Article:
Since the introduction of the National Security and Investment Act 2021 (the NSI Regime) at the beginning of 2022, the UK government has reviewed hundreds of mandatory notifications and called in many transactions for detailed national security assessments. Conditions were imposed on nine transactions and three transactions were blocked.
Typically, the transactions and arrangements receiving the most scrutiny have been in the national security sectors such as military, defence, dual use, critical suppliers to the government, artificial intelligence and data infrastructure. However, deals outside the typical national security sectors are not immune and a close eye should be kept on all transactions to ensure they are not caught by the NSI Regime.
The NSI Regime, on which we have previously commented, has been in force since January 2022. The NSI Regime sets out a statutory framework for the UK government to examine investments, acquisitions and certain contractual arrangements on national security grounds and, where appropriate, to impose conditions or even block deals where a national security risk is considered.
Hailed as the UK’s foreign direct investment law, the NSI Regime is not actually limited to transactions involving foreign entities as it applies to both UK and non-UK investors or to direct investments as it can apply to intra-group re-organisations.
Transactions which are typically caught by the NSI Regime include the acquisition of full or partial control by UK or foreign acquirers in entities or certain assets with connections to the UK including but not limited to:
The NSI’s reach is also not limited strictly to corporate transactions and investments and may also apply to insolvency or commercial arrangements, licensing activities, financial arrangements, employee incentives and pensions, property arrangements and even the acquisition of assets/entities in a personal capacity (through inheritance or divorce) where rights of control or use or material influence are acquired.
The NSI Regime also has a wide extraterritorial reach. It can capture international transactions where the entity being acquired is neither based in the UK nor has any UK subsidiaries but where it has activities in the UK such as a warehouse or R&D facilities, supplies goods or services in the UK via distributors or has an asset that is used to provide goods or services in the UK.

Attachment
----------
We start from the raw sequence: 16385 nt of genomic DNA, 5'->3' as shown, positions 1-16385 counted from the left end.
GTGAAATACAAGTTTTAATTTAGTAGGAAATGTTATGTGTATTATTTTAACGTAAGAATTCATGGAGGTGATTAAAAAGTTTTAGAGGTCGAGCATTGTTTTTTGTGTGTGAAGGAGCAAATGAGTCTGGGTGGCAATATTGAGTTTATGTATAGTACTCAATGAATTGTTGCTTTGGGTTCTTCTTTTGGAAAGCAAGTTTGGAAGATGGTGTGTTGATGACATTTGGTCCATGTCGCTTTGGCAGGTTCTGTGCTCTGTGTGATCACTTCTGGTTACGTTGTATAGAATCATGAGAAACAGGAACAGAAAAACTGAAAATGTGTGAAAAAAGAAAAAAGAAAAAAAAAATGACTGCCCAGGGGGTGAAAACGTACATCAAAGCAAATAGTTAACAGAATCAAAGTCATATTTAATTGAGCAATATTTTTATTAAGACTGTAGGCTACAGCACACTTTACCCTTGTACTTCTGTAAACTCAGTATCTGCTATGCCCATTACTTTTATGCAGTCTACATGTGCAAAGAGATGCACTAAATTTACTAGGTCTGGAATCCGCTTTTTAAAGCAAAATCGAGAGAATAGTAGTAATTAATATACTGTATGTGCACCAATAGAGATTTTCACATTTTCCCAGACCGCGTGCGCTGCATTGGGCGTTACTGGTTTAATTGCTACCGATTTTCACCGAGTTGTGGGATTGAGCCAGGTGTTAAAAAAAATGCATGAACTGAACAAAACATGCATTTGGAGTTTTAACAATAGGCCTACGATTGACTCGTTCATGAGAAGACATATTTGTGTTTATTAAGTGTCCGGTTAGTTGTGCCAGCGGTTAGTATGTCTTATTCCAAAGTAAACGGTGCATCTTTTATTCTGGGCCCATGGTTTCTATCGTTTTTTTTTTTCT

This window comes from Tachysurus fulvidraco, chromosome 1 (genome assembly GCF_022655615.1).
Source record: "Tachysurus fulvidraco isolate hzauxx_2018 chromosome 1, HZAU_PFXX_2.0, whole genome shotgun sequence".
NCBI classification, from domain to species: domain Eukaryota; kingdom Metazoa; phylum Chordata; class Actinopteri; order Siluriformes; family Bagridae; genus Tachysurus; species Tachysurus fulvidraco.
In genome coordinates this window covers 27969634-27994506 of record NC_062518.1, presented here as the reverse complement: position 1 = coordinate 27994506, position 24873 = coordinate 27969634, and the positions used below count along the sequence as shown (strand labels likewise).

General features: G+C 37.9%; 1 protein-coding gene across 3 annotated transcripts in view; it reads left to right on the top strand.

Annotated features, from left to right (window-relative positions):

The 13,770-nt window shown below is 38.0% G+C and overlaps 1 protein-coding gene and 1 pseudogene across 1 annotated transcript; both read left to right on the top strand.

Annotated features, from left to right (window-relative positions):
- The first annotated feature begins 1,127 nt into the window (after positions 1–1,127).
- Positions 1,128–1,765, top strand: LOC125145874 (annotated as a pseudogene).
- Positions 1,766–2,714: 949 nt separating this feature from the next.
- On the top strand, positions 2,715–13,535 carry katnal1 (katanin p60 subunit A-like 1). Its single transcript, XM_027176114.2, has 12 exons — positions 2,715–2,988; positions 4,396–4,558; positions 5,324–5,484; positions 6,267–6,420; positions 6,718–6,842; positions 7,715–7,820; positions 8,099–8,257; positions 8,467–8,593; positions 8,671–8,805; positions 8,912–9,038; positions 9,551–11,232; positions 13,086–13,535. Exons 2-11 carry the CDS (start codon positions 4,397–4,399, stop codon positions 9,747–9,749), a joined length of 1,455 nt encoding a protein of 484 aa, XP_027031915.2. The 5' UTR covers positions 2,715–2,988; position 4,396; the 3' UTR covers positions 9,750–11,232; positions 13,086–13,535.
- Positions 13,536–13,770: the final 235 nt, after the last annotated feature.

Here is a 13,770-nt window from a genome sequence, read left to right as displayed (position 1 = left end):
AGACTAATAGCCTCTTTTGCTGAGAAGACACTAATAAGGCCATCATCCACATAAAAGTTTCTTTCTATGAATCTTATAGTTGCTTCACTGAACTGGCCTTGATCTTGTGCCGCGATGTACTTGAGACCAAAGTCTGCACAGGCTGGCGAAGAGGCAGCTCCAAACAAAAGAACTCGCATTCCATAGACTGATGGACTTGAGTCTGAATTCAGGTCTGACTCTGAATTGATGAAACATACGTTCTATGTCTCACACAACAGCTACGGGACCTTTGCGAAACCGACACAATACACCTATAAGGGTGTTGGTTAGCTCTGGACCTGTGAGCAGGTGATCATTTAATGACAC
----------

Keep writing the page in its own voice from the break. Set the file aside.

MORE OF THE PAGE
The NSI Regime consists of a mandatory regime, a voluntary regime and a Secretary of State (SoS) ‘call-in’ power.
The mandatory regime is triggered by transactions and arrangements involving the acquisition of a right or interest (typically a holding of more than 25%) in a qualifying legal entity in one or more of the 17 key sectors. There are no transaction or turnover thresholds. Clearance must be obtained before closing the transaction can occur. The consequences of failing to provide a mandatory notification are serious and could result in a void transaction, heavy fines, or a civil or criminal liability.
The voluntary regime applies to deals which ‘may raise national security concerns’ or may be of interest from a national security perspective but which do not fall within the mandatory regime, for example, where activities do not fall squarely within the key sectors.
As well as the triggers applicable to mandatory notification, the trigger events for voluntary regime include acquiring ‘material influence’ over a company and acquiring a right or interest to a qualifying asset. The reference here to assets is broad and includes land, tangible (moveable) property and intellectual property such as ideas, information, techniques or software which have economic value. It also includes acquisitions of land containing or located next to a significant asset such as a terminal, pipeline or storage facility and the transfer of IP/knowhow connected to key or innovative technologies.
The SoS has the power to ‘call-in’ any transaction that is within the scope of the NSI Regime irrespective of whether it has been notified to assess its risk to national security. A call-in may be requested after the initial review and acceptance of the notification within 30 days by the Investment Security Unit (ISU).
The call-in power also allows the SoS to ‘call-in’ and review transactions (before or after closing) that have not been notified up to five years after closing. These include a retrospective review of any transaction entered into after 12 November 2020. This is reduced to six months if the government is made aware of the transaction.
Three risk factors are relevant in ascertaining whether a transaction is likely to be called-in and an acquirer should consider these to determine whether a voluntary notification should be made where a mandatory notification does not apply: